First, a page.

Trade, intellectual property and geopolitics

Trade, intellectual property and geopolitics

by Pininvest Analysis

Exposure to US-China Trade on

  • constituents
  • 45.5% 1y performance
  • 19.5% volatility
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US tariffs have been widely commented, often negatively because of their probable impact on international trade

The US tariff offensive demonstrates the complexity of tariff implementation in a world of integrated supply chains

During renegotiation of the NAFTA (North American Tariff Agreement of the US with Canada and Mexico), earlier in 2018, for instance, much has been made of car parts transferred back and forth between the 3 countries before final assembly

US industry reliance on imports is often glaring – and worrying : steel and aluminum prove to be the basket case of globalization as the large number of exclusion requests by US manufacturers demonstrates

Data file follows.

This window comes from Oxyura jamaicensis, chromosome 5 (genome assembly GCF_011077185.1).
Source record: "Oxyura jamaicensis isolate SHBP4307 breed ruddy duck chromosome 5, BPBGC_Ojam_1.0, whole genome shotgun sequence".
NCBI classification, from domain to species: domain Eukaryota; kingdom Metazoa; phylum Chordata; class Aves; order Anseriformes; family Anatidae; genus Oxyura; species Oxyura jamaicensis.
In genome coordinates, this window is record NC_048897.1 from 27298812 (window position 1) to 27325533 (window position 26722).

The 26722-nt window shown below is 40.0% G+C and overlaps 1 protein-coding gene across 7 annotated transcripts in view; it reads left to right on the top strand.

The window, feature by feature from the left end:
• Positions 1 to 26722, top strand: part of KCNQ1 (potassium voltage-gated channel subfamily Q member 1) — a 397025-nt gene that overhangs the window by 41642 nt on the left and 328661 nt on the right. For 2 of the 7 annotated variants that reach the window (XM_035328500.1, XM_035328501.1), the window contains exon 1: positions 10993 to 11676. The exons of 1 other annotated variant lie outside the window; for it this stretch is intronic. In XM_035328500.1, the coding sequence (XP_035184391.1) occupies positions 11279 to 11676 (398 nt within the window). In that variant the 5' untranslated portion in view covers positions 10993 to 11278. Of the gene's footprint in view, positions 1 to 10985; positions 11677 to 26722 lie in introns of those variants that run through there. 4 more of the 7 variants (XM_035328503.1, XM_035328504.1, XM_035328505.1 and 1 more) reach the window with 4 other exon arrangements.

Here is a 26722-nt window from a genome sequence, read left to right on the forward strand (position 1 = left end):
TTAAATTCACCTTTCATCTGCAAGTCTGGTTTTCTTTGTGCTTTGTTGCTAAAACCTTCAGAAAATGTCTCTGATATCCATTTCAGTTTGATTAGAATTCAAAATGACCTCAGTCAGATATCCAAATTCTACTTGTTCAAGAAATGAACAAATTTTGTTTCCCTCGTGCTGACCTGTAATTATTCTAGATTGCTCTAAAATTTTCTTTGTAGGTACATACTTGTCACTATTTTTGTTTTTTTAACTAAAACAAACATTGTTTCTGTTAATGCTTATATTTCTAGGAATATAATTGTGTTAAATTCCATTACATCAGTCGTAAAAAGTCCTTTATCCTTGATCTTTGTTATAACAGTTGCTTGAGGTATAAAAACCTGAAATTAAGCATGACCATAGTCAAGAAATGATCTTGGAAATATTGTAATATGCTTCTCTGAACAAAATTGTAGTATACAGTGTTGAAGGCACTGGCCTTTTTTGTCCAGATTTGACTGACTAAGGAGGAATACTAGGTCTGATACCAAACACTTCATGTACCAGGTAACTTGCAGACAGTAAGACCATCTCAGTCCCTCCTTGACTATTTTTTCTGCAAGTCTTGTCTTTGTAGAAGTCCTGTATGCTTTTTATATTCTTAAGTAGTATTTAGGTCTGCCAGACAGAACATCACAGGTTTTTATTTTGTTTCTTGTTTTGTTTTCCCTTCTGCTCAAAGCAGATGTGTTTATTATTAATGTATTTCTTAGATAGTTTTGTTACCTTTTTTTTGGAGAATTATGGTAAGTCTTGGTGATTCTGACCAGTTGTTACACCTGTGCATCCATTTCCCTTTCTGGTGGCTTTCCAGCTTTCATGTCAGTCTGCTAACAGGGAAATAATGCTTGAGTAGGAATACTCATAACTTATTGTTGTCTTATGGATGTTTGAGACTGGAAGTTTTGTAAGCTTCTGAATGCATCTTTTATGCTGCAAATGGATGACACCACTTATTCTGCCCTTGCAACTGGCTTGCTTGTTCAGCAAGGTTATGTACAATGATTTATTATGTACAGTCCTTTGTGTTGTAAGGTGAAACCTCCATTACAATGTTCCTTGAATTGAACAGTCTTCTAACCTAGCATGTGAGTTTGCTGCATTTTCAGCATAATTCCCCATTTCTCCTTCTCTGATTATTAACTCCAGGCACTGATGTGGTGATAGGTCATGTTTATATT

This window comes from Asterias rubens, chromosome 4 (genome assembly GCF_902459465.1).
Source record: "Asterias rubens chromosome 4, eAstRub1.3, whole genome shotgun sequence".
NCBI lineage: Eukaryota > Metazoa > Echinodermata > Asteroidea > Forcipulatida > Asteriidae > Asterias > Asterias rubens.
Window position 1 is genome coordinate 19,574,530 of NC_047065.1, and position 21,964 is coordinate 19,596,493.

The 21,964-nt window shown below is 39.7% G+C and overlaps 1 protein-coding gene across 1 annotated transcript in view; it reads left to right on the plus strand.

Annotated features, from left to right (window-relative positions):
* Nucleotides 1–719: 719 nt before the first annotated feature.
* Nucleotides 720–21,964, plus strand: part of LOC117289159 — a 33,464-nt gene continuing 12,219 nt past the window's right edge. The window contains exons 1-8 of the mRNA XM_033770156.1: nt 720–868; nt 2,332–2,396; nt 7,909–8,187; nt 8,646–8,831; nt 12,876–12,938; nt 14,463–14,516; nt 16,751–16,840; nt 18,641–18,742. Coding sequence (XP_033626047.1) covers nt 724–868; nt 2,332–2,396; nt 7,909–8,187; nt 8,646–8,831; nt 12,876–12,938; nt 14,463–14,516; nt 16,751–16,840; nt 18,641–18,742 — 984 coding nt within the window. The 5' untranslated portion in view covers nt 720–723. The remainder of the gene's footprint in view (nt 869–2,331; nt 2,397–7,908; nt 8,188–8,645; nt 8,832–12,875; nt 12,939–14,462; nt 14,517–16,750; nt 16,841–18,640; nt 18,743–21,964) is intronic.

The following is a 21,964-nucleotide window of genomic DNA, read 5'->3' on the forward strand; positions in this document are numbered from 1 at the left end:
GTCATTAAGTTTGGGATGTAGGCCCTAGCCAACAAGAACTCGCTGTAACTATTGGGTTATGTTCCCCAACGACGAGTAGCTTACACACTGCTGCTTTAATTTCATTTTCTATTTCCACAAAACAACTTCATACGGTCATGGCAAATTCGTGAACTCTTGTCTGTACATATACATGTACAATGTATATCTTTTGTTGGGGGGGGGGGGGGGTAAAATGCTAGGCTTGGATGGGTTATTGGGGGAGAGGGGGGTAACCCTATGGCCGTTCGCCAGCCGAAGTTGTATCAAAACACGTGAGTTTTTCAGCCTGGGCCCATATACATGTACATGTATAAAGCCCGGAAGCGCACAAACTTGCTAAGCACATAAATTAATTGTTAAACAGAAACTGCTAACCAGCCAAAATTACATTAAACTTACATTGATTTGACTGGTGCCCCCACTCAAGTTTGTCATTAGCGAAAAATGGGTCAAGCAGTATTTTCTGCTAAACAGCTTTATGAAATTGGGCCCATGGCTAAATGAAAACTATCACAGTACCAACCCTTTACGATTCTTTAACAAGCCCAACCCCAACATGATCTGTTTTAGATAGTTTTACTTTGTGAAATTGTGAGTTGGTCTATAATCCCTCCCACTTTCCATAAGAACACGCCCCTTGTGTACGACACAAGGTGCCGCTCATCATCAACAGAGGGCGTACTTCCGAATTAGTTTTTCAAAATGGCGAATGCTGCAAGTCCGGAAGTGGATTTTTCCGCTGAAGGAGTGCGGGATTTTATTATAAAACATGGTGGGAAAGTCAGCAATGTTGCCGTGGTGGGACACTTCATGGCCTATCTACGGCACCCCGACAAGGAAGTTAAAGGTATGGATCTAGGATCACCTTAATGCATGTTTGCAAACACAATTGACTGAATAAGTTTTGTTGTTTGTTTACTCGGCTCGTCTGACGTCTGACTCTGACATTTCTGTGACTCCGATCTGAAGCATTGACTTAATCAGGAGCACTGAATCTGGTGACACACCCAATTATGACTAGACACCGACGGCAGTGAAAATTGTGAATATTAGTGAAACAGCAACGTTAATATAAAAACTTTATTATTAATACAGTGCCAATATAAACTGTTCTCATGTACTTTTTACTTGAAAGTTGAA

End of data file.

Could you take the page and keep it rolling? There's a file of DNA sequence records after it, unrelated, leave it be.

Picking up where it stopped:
Exclusion Requests 
as of Nov. 1, 2018 Steel Aluminum
Filed 31527 4105
Approved 11259 840
Rejected 4367 141
Pending 50,40% 76,10%

But by casting a widening net on Chinese goods imports ($505 billion in 2017), the US Administration pursues a much broader agenda

Timeline In effect Category Tariff  Import volume hit
01/23/2018 Solar Panels (1)  
01/23/2018 Washing Machines (2)  
03/08/2018 03/23/2018 Steel 25% (3)
03/08/2018 03/23/2018 Aluminum 10% (4)
06/15/2018 07/06/2018 800 products (incl. industrial machinery, medical devices and auto parts) 25% $34bn
08/07/2018 08/23/2018 279 products (such as plastics, machinery and mechanical appliances and electrical machinery & equipment) 25% $16bn
09/13/2018 09/24/2018 consumer goods (incl. fruit and vegetables, handbags, refrigerators, rain jackets and baseball gloves) 10% $200bn